Having said that, Benji still considers the past years very interesting. “Pre-2018/2019, when we saw a massive peak in property prices, I was a big fan of data – analysing the market and really getting a feel of what’s happening. Before 2019, I was convinced that the property market was going to crash, but it didn’t. I think I was so frustrated with the industry that I wanted it to happen,” he reveals, highlighting how now, following the COVID situation, the demand has completely changed.
“We are now seeing an increase in rental prices again after being corrected by COVID, and on the sales side, we still have a strong demand, but there is a lack of trust. Moving forward, I think we are going to see a greater divide – there’s going to be a lot of stock that’s stuck on the market. A lot of the new buildings are not up to par, so we will see problems there, but the higher end market will keep moving strongly.”
Today, the CEO finds himself at somewhat of a turning point, as he contemplates what comes next for him and his business. “I’ve been doing this for almost a decade, and I’m hungry for something else, and some new inspiration.”
Admitting that things can change quickly, he says that currently, the biggest ongoing project that’s keeping him busy is taking over full ownership of the family business. With that will come some changes to the operation. “We’re trying to be much more lean, and look at how the business will go forward in terms of being a lot more specific in the kind of property we sell. Traditionally in this business, it’s all about the figurehead – I don’t want that. I want the brand, not myself, to carry the team forward. We will really be looking at taking the company into the future. That’s the main priority at the moment.”
On a personal level, Benji is also involved in a platform that provides free evaluations, and ultimately, his dream is to get into hospitality, through running a guesthouse or small hotel. “There’s a property with the potential for this that I have in mind at the moment, but we’ll see,” he teases.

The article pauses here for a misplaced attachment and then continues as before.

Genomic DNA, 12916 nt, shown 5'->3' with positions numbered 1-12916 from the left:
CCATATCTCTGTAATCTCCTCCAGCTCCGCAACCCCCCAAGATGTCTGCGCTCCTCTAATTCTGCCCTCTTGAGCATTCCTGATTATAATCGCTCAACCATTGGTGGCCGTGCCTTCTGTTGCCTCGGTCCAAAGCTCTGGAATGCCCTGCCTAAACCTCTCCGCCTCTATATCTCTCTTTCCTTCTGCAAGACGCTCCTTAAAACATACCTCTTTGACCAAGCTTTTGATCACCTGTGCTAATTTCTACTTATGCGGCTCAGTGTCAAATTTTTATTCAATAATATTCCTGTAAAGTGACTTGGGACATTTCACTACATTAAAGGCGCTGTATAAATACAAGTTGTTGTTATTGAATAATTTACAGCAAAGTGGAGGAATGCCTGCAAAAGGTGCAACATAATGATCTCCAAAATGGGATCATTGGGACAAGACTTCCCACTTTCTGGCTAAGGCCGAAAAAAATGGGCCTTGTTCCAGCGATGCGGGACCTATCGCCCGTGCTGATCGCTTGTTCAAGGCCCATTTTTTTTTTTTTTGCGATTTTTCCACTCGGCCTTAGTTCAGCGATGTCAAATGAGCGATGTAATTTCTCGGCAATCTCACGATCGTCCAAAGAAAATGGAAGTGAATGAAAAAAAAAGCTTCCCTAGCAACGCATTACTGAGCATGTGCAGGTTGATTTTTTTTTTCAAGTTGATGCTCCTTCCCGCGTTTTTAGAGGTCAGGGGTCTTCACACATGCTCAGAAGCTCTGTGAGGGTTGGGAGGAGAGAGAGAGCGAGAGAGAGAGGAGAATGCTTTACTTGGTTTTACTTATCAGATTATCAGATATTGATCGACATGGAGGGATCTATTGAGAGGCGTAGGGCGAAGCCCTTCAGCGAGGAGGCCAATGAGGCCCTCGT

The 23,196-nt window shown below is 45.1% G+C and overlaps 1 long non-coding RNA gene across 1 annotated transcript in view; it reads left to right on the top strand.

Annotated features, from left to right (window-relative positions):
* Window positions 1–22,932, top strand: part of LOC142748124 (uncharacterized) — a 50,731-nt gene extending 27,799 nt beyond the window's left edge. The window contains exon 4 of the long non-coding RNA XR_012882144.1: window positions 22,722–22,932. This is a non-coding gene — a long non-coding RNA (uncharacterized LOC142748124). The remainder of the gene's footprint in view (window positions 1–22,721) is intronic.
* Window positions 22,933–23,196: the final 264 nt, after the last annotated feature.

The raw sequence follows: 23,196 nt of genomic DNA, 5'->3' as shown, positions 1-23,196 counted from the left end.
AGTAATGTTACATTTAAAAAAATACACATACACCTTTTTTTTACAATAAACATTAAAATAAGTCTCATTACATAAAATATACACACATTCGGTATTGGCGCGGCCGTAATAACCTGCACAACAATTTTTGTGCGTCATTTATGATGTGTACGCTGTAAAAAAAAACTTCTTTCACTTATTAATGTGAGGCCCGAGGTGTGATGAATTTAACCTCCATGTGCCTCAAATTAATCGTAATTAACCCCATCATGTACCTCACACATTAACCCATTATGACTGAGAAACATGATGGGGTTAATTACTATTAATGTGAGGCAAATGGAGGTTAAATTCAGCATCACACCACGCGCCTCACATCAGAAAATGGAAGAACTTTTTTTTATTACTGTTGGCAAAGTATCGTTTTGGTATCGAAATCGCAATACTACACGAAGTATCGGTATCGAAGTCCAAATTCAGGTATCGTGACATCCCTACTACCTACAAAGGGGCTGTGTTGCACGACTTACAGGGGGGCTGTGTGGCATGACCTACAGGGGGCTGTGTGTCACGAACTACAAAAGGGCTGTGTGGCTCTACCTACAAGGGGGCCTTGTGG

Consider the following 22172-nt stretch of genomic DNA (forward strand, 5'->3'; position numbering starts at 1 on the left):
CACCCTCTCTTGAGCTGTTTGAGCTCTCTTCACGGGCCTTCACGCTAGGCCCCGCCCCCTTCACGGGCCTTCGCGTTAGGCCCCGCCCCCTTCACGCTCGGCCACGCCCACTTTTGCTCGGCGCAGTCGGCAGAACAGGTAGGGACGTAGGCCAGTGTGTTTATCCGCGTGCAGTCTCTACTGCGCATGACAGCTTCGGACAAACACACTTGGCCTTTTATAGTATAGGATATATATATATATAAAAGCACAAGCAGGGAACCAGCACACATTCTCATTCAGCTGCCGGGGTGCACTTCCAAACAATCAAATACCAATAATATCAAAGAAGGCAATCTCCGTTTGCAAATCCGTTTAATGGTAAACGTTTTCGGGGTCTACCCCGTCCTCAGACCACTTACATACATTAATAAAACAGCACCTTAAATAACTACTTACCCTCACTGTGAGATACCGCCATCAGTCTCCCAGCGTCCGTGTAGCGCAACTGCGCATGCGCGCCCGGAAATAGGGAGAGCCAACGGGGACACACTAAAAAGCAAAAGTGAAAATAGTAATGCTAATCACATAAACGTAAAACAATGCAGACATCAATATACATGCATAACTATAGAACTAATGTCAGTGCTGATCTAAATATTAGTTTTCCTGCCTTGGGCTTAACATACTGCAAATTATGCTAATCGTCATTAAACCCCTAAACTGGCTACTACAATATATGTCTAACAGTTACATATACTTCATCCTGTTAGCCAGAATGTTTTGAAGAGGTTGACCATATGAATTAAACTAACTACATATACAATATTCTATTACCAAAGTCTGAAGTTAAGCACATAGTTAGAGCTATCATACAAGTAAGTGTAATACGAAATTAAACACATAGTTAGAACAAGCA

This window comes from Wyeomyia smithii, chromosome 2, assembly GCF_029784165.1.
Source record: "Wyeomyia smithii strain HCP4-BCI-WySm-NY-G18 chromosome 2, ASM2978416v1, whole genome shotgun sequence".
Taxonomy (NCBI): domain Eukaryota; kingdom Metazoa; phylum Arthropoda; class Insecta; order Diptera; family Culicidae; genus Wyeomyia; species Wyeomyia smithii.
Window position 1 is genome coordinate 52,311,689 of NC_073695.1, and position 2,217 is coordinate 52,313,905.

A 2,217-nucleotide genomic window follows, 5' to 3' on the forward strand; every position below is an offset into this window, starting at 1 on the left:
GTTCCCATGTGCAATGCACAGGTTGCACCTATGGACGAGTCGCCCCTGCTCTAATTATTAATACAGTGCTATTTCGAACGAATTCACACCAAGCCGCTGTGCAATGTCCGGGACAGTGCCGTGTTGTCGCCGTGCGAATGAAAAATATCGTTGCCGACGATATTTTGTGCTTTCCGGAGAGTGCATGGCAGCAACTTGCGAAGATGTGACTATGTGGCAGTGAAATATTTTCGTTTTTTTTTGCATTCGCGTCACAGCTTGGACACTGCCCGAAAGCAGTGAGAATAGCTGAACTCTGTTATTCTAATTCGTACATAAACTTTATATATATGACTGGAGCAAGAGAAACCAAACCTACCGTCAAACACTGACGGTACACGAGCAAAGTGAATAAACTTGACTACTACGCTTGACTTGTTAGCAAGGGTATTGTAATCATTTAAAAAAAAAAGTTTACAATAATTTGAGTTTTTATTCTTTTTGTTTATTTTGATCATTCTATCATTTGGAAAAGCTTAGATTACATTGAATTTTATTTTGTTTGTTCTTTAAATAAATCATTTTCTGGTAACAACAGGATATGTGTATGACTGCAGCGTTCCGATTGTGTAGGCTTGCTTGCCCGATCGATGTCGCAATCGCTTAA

Crediting his experiences and opportunities overseas with giving him a different mindset and worldview, Benji says, “I’ve been very lucky to have travelled a lot in my younger years, which gave me a lot of exposure to different countries and cultures. Meanwhile, a big part of my life growing up was sailing, having represented Malta in the Europeans three times – it gave me a way of being physically challenged and also helped me to think tactically about decisions I have to make.” Delving into his leadership style and the qualities that make a good business leader, Benji begins with resilience, emphasising the importance of “being able to stick it out in what you believe and inspire people to do the same.”
The biggest challenge today, he points out, is that everyone seems to be looking for instant gratification. “We have become so used to the ‘quick high’ that the more long-term concept of being inspired to chase after something you believe in is more valuable than anything else today,” he says, combining this with the importance of balancing wellbeing and mental health with business strength. “It’s also about greater awareness of what you feel, and being able to attract the right things around you.”
The CEO’s parting words of advice extend beyond having your own business or being your own boss: “if you have an idea that you believe in, go for it and don’t let anybody stop you. The important thing is that you believe in it, and to be open to a lot of lessons!”
This interview forms part of the 50 Business Leaders 2022 project. The new online serialisation on MaltaCEOs.mt will feature 50 distinguished business leaders, CEOs, and emerging business minds to create debate and encourage business leaders to share their journey with our readers.